How do tradition and innovation meet in your work?
I feel a close connection to Hungarian pottery traditions, but at the same time I am influenced by the aesthetics of the Japanese culture, wabi-sabi, zen and the works of John Cage. I consider tradition as a living and ever-changing base of common knowledge from which I can not only take what I need, but to which I can also add elements.
What is your working method?
I work from the bottom up. I like to play and find things, to give space to serendipity, and find a function for the item later. My work is also heavily characterised by the wire clay cutting technique, I use it to shape objects by incision. I am fascinated by its expressivity, the way it is able to capture a gesture in the material.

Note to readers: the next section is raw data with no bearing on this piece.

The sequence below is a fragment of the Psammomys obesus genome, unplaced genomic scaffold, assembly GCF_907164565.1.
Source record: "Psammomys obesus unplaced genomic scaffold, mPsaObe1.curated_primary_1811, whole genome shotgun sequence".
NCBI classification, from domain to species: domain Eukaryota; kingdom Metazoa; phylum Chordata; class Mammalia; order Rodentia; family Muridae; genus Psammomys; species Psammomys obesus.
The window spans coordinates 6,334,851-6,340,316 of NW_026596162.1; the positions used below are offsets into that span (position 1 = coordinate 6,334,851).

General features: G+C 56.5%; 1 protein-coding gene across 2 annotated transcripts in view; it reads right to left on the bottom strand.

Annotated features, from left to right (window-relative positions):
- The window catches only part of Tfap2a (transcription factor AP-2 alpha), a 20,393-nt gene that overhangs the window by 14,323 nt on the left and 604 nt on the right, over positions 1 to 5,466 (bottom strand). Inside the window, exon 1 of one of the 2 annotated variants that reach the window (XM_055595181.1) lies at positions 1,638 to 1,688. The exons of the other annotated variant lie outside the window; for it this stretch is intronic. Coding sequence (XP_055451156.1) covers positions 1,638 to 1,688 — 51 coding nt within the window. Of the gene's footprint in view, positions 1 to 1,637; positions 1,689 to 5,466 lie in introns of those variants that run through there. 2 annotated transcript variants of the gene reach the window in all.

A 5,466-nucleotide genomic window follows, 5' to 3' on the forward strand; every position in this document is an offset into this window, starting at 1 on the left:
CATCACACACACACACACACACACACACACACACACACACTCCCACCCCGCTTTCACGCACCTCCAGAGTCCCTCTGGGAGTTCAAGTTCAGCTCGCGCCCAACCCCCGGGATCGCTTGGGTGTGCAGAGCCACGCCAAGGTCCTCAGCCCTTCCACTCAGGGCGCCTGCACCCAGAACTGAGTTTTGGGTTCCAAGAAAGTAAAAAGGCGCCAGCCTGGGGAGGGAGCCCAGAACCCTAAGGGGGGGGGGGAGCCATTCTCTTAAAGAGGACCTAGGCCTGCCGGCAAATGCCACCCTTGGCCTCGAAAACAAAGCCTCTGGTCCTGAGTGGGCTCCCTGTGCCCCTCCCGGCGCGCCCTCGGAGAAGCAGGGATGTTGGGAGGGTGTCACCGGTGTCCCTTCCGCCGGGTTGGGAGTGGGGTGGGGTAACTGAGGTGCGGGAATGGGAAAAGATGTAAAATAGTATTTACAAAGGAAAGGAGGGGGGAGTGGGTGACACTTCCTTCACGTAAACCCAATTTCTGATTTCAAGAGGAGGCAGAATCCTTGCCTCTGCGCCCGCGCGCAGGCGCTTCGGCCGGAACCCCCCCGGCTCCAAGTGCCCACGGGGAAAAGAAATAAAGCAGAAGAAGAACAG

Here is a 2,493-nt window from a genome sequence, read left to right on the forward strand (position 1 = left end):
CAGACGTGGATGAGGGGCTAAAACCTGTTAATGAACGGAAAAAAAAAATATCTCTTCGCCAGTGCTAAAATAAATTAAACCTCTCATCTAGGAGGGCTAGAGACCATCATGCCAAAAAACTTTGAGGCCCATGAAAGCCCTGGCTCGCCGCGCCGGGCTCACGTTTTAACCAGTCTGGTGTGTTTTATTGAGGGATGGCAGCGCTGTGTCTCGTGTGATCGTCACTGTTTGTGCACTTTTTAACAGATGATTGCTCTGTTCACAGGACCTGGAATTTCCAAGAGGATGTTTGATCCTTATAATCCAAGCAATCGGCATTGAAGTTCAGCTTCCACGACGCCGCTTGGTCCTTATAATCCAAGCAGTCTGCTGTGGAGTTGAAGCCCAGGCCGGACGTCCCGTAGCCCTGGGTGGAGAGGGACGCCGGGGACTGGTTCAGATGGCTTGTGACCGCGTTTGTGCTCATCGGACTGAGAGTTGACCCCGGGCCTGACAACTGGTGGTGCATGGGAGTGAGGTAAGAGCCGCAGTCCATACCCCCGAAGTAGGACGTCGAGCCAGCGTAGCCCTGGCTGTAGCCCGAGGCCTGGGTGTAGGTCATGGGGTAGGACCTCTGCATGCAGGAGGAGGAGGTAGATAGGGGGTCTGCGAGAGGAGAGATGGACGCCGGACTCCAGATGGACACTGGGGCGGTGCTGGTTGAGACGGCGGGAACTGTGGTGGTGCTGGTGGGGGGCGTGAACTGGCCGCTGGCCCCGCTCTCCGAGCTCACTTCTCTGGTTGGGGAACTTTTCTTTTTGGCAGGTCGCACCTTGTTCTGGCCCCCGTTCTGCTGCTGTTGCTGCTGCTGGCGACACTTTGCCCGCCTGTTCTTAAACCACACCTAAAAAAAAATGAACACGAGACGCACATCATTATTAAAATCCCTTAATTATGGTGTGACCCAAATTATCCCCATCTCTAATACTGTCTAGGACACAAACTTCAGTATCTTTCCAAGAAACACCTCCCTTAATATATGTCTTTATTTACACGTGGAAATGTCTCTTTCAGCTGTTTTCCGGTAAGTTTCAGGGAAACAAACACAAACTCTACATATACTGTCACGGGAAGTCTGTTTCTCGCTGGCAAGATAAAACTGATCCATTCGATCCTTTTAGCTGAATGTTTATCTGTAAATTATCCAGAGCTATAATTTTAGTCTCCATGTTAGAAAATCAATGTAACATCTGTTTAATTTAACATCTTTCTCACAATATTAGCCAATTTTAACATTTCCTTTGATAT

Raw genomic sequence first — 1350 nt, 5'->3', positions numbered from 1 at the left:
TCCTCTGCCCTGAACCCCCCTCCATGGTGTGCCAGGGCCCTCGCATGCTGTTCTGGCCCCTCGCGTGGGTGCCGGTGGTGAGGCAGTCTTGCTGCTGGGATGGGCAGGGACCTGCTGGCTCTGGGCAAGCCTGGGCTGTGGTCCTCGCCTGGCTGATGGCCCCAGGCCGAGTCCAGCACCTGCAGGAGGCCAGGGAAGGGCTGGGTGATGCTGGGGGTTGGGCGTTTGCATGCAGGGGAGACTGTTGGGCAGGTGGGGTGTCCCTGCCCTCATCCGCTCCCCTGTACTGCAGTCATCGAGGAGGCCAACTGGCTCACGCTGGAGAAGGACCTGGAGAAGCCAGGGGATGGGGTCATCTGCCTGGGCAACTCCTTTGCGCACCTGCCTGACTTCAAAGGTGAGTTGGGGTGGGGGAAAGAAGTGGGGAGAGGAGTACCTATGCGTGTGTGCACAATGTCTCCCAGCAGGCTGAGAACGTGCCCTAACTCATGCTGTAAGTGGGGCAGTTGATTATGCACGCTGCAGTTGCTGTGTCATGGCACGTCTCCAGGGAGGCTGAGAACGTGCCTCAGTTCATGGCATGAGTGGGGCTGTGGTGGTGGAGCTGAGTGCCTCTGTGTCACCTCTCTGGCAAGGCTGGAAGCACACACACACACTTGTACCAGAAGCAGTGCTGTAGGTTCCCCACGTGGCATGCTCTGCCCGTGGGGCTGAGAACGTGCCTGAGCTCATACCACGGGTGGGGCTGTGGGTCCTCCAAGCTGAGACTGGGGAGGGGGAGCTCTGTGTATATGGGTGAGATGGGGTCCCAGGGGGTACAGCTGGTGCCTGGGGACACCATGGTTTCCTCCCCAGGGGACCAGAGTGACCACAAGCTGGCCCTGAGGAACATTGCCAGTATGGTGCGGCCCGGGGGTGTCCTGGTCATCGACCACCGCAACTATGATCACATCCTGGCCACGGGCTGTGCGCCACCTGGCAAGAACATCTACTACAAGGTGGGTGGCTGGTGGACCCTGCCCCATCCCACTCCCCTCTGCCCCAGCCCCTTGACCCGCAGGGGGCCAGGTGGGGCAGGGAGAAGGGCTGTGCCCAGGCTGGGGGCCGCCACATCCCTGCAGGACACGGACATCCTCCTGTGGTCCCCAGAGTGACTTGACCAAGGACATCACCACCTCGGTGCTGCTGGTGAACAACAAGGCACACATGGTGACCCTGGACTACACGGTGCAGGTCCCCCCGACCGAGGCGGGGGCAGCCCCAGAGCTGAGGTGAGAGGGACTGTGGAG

©ERROR N' MORE
Where do you get your inspiration from?
My work is mostly inspired by traumas and injuries, either personal or public incidents. I find the errors of memory particularly inspiring, which I have dealt with in several series of sculptures.
What is the hardest part of your job?
It is very difficult to find a balance when making "gastro" ceramics. For these objects, the final item is not mine alone: I need to leave room for the chef, the food, the environment and the guest, yet still keep my creativity within the piece.